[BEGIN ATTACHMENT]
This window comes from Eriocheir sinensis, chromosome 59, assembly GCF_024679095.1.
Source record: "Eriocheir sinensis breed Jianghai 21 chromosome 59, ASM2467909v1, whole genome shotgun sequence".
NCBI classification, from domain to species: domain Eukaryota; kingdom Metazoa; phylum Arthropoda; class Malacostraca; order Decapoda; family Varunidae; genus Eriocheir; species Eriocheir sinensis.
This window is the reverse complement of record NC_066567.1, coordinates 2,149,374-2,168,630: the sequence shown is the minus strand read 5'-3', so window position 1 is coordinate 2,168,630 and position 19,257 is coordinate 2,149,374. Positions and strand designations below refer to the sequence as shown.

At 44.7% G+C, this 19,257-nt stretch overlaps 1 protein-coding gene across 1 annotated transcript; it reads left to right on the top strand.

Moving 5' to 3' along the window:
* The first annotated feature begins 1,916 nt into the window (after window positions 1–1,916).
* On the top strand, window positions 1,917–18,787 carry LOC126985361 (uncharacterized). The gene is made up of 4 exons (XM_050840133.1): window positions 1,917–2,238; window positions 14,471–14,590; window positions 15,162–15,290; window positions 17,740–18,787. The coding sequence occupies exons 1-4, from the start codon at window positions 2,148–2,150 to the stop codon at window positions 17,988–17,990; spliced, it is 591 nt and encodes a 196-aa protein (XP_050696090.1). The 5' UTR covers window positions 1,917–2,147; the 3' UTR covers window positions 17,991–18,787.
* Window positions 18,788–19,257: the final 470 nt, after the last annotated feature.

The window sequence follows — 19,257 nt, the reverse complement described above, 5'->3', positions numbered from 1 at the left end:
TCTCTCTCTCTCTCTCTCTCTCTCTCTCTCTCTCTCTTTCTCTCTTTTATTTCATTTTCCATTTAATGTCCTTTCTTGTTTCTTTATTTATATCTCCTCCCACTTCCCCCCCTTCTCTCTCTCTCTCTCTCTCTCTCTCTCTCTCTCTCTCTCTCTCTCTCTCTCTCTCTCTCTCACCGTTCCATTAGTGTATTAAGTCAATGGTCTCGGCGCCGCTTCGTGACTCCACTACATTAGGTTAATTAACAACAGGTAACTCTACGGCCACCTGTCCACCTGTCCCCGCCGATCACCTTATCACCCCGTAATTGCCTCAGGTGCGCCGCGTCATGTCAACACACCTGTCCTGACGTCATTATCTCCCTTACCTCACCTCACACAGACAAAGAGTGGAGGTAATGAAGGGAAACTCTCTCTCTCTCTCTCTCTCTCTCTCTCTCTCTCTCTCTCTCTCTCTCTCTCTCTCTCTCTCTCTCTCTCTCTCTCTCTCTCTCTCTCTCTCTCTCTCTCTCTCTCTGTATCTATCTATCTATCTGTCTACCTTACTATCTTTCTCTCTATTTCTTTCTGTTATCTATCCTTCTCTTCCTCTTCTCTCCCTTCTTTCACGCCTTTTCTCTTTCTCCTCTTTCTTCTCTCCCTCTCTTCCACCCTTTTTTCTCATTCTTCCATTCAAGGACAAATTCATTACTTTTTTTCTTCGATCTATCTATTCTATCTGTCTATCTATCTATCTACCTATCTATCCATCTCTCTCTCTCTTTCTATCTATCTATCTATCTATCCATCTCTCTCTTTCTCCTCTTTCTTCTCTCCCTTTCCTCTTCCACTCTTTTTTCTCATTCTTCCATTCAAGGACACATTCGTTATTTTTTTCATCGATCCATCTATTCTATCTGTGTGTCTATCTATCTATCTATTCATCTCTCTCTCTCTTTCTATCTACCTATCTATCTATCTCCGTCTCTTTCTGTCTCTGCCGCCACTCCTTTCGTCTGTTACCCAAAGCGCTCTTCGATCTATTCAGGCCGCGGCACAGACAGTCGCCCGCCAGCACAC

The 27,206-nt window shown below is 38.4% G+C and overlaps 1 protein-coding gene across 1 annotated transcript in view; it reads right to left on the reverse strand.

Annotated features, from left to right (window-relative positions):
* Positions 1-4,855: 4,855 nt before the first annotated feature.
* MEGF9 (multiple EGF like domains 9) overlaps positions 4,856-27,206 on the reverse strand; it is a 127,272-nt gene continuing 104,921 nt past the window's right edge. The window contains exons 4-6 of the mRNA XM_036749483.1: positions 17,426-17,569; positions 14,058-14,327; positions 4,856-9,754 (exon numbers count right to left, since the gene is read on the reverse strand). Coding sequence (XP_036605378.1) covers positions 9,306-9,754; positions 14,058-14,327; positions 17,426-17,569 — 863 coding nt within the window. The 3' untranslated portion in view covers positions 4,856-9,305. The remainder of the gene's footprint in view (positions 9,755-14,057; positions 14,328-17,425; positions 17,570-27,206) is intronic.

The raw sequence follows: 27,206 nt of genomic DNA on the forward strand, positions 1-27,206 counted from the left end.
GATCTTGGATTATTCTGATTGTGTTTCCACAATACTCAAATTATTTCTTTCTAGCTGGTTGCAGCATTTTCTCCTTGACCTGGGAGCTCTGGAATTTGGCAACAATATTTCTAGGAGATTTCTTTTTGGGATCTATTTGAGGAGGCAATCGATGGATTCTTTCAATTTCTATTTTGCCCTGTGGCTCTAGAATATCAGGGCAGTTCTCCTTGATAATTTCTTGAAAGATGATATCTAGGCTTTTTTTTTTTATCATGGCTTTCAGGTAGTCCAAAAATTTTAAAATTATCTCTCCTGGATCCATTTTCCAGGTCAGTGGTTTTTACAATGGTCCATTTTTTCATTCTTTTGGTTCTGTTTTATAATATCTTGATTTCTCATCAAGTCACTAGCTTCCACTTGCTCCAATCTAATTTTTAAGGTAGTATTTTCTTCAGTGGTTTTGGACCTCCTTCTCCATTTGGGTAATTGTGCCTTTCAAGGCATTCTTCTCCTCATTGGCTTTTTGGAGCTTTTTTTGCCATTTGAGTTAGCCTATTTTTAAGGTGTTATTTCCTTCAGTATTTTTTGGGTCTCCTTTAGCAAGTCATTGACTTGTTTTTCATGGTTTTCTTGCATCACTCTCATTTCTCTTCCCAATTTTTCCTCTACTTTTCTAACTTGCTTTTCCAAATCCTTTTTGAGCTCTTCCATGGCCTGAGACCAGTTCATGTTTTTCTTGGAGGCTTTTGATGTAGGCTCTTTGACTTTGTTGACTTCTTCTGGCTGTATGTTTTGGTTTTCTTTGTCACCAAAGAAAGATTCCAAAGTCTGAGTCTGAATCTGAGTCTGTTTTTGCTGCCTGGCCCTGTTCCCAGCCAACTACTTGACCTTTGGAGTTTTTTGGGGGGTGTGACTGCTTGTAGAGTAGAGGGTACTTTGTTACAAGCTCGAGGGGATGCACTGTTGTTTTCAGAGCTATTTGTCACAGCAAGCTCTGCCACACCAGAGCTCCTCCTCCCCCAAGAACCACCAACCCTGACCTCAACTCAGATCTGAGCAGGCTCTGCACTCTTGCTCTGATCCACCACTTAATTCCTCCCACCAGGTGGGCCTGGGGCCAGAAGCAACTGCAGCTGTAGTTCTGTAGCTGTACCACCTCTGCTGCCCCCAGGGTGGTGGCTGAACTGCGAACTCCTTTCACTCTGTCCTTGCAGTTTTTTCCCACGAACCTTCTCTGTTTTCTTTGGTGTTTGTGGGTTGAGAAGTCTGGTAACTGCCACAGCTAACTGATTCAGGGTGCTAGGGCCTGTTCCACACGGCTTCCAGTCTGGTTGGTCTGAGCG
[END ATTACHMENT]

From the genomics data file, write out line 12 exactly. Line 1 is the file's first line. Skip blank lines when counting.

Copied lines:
The 27,206-nt window shown below is 38.4% G+C and overlaps 1 protein-coding gene across 1 annotated transcript in view; it reads right to left on the reverse strand.